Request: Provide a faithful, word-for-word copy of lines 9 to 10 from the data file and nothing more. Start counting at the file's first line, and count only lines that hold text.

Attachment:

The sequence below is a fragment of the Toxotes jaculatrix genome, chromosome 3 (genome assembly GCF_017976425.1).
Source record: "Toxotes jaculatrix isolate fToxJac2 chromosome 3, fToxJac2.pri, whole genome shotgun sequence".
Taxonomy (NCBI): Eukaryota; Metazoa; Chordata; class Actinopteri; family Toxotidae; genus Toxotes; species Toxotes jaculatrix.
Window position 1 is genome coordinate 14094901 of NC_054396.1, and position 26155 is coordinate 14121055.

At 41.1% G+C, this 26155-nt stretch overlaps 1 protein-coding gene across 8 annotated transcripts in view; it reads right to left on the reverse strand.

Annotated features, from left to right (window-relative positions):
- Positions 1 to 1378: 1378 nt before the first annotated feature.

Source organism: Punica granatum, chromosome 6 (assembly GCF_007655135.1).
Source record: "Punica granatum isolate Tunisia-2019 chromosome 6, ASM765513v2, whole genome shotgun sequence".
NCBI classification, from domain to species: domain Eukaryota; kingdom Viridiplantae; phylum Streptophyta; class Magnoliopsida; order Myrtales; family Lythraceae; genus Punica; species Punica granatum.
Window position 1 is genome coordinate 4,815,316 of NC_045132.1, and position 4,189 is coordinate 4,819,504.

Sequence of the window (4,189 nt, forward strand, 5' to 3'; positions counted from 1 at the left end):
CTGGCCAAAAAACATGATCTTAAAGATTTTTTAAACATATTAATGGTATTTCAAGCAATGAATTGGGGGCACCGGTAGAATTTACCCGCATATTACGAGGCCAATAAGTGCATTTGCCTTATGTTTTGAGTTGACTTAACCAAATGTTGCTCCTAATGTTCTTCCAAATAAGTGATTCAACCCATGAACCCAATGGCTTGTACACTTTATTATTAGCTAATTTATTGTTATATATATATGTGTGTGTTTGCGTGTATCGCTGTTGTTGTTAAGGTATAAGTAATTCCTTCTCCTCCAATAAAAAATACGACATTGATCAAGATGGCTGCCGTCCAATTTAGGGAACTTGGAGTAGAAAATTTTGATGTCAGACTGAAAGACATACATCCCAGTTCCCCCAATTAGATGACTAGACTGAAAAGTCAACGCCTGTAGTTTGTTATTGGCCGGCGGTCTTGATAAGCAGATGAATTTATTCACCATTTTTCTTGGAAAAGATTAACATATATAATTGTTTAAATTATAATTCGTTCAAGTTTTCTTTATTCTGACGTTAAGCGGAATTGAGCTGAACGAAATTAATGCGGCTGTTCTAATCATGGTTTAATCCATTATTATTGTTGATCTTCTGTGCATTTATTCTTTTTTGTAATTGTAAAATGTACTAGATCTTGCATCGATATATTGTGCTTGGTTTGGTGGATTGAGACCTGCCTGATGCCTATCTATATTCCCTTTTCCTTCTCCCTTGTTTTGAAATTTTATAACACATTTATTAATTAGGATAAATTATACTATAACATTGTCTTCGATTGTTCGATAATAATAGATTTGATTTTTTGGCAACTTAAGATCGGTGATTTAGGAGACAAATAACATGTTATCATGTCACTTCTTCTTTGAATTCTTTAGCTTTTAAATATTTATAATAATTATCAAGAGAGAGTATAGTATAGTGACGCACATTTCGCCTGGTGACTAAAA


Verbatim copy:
Source record: "Punica granatum isolate Tunisia-2019 chromosome 6, ASM765513v2, whole genome shotgun sequence".
NCBI classification, from domain to species: domain Eukaryota; kingdom Viridiplantae; phylum Streptophyta; class Magnoliopsida; order Myrtales; family Lythraceae; genus Punica; species Punica granatum.